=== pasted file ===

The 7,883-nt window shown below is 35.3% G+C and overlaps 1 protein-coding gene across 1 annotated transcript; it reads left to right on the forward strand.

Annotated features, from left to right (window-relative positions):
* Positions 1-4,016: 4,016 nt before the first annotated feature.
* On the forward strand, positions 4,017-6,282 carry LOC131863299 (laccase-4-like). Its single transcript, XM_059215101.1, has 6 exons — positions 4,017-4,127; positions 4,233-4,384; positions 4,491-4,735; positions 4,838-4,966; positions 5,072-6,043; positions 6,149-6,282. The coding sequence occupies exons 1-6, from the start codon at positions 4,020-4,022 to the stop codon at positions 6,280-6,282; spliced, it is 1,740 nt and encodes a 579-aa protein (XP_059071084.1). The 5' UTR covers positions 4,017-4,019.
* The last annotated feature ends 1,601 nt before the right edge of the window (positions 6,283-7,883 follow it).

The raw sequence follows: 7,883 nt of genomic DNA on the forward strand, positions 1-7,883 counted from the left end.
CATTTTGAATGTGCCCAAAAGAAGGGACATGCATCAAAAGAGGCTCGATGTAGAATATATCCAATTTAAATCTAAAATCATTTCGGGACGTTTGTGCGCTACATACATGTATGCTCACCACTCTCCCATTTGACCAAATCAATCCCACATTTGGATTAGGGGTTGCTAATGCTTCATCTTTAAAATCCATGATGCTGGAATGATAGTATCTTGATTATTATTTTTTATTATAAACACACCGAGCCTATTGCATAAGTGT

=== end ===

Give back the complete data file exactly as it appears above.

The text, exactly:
The 7,883-nt window shown below is 35.3% G+C and overlaps 1 protein-coding gene across 1 annotated transcript; it reads left to right on the forward strand.

Annotated features, from left to right (window-relative positions):
* Positions 1-4,016: 4,016 nt before the first annotated feature.
* On the forward strand, positions 4,017-6,282 carry LOC131863299 (laccase-4-like). Its single transcript, XM_059215101.1, has 6 exons — positions 4,017-4,127; positions 4,233-4,384; positions 4,491-4,735; positions 4,838-4,966; positions 5,072-6,043; positions 6,149-6,282. The coding sequence occupies exons 1-6, from the start codon at positions 4,020-4,022 to the stop codon at positions 6,280-6,282; spliced, it is 1,740 nt and encodes a 579-aa protein (XP_059071084.1). The 5' UTR covers positions 4,017-4,019.
* The last annotated feature ends 1,601 nt before the right edge of the window (positions 6,283-7,883 follow it).

The raw sequence follows: 7,883 nt of genomic DNA on the forward strand, positions 1-7,883 counted from the left end.
CATTTTGAATGTGCCCAAAAGAAGGGACATGCATCAAAAGAGGCTCGATGTAGAATATATCCAATTTAAATCTAAAATCATTTCGGGACGTTTGTGCGCTACATACATGTATGCTCACCACTCTCCCATTTGACCAAATCAATCCCACATTTGGATTAGGGGTTGCTAATGCTTCATCTTTAAAATCCATGATGCTGGAATGATAGTATCTTGATTATTATTTTTTATTATAAACACACCGAGCCTATTGCATAAGTGT